This blog series on the reach of Africa on global culture gets its name from an annual African film festival that I had the pleasure to attend in the early 90’s. There I was introduced to the films of the Senegalese writer and “Father of African film,” the late Ousmane Sembène. Africa in the Picture began in 1987 as a small retrospective of African cinema in Amsterdam and has grown to become the largest African film festival in Europe. The esteemed leader of all African film festivals, though, is FESPACO, the Panafrican Film and Television Festival of Ouagadougou. Held in Burkina Faso (then Upper Volta) since 1969, the mission of the festival is “to contribute to the expansion and development of African cinema as means of expression, education and awareness-raising.” Sadly, one of the founders, Senegalese filmmaker, Mahaman Johnson Traore, passed away in March.
The New York African Film Festival continues through the end of May with programming at the New Museum and at BAMcinématek (in conjunction with DanceAfrica.) The last film to be screened in the series, In the Genes (Lupita Nyong’o, dir.) chronicles the effect of albinism on the life of Agnes, a Kenyan woman living without pigment in a predominantly black society.
For more information on African Film Festivals worldwide, check the comprehensive list featured on the website of Portland, Oregon based Cascade African Film Festival.
Though the pool of projects is vast, I’ve included just a few of the inspired bits on my radar right now.
I am delighted for and proud of my longtime friend Saki Mafundikwa on the release of his debut filmmaking effort, Shungu: The Resilience of a People. I found myself welling up at the NY premiere at Cooper Union last month. The moving documentary, with great compassion gives a personal glimpse into the lives of his fellow Zimbabweans, giving “voice to the hopes and challenges of ordinary people.”
Zimbabwean-born, Brooklyn-based dancer/choreographer Nora Chipaumire is the subject of the 35-minute, Nora by Alla Kovgan and David Hinton. The award-winning film has screened around the world and is showing, appropriately at BAM Rose Cinemas during the Dance Africa festival on May 28. Also catch the former member of Urban Bush Women as she joins Thomas Mapfumo in performance at 651 Arts on May 21 and 22.
The web leads from one wonderful discovery to another. While checking out a lovely post on thinking-in-tongues, the musings of Audra Dosumnu, I noticed a mention of her multi-talented husband’s forthcoming film, Restless City. A look at IMDB led me to the site of the film’s Director of Photography, the Louisville, Kentucky born, Brooklyn-based Bradford Young. I was taken by the poetic beauty of the clip from the film Secrets in the House of Myrrh (Jackie Smith, director), as was, it seems, Filmmaker Magazine of his work. They recognized him as one to watch in 2009.
Restless City. “You are a young, vibrant West African immigrant. There is music in your blood and fearlessness in your heart. The streets of New York are your home, where you can do anything you want. What you gonna do?…” Andrew Dosumnu’s at the helm, his frequent collaborator Mobolaji Dawodu holds it down with the costumes and Anthony Okungbowa acts as Executive Producer and acts in the role of Bekay. I look forward to the release later this year.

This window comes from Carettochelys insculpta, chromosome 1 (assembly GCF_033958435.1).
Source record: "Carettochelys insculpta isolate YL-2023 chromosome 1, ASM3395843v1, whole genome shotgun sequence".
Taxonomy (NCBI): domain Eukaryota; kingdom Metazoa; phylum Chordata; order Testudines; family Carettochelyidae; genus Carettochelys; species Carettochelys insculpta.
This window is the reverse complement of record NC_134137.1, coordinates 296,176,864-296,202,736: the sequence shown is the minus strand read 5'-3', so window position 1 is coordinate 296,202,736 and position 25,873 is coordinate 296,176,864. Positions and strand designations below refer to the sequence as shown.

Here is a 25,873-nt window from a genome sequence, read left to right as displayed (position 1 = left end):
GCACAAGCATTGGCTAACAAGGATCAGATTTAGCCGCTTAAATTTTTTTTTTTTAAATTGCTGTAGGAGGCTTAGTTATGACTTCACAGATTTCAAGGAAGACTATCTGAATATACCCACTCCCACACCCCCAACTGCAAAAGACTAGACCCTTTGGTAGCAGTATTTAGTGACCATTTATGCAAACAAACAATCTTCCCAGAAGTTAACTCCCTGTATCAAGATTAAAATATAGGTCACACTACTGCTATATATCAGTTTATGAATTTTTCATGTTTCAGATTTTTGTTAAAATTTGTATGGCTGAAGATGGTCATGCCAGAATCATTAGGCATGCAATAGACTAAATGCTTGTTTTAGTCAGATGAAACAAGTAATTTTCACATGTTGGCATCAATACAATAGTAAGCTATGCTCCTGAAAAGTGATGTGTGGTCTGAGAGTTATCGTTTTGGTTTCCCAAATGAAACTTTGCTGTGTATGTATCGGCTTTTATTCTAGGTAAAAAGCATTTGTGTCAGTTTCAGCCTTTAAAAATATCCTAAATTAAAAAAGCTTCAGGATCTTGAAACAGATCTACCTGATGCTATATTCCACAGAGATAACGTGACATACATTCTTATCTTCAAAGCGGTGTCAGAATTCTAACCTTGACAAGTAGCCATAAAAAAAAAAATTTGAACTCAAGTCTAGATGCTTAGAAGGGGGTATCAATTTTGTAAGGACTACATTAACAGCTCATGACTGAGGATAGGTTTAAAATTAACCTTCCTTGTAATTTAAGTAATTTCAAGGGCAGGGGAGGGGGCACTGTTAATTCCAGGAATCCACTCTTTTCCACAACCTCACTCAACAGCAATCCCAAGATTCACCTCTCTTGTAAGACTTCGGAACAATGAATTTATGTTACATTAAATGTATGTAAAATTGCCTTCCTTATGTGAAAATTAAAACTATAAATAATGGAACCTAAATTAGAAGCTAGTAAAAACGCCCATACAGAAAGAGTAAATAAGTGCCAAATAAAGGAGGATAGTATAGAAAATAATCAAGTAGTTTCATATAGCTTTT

Revered filmmaker and Howard University professor Haile Gerima has been a mentor to many (he gave one of my besties, Tracey White, her first costume design gig on his acclaimed film Sankofa.) Winning the top prize at FESPACO, the Étalon de Yenenga (Stallion of Yenenga) and a New York Times Critics’ Pick for his new film, Teza, the independent filmmaker may finally get the larger audience his work deserves. Set in Ethiopia and Germany, the film examines the displacement of African intellectuals both at home and abroad. It is in the last week of its New York run at Village East Cinemas before moving on to Los Angeles.
Kenyan director Wahuri Kahiu’s futuristic Pumzi, (“breath” in Swahili”) is an exploration of Africanist Sci-Fi through a woman’s post-apocalyptic journey to restore life to a world ravaged by war 35 years prior. Well-reviewed at Sundance, it premiered in New York at the New York African Film Festival in April and screened soon after at Clinton Hill’s Le Grand Dakar.
In the monograph, Nollywood, photographer Pieter Hugo recreates striking, sometimes disturbing images of the many characters/archetypes featured in the second largest film industry in the world, after India’s Bollywood. (the debate now rages over the third place spot, the US or Hong Kong).
Nollywood opens with a short story, Omar Shariff Comes To Nollywood – A Storyboard In 10 Frames by author Chris Abani, and two essays: “No Going Back”, about the history of the business that is Nollywood, by filmmaker Zina Saro-Wiwa, and “Nollywood Confidential”, by writer and artist Stacy Hardy – of dis.grace fame – which is a fascinating exploration of her reactions to, and interpretations of, Hugo’s images.
– Book Southern Africa
Born in Bamako, Mali the multi-hyphenate writer, scholar and filmmaker Manthia Diawara has long pondered African politics and culture. His latest book, African Film: New Forums of Aesthetics and Politics, which includes a dvd with author interviews is on pre-order at Amazon for a May 25 release.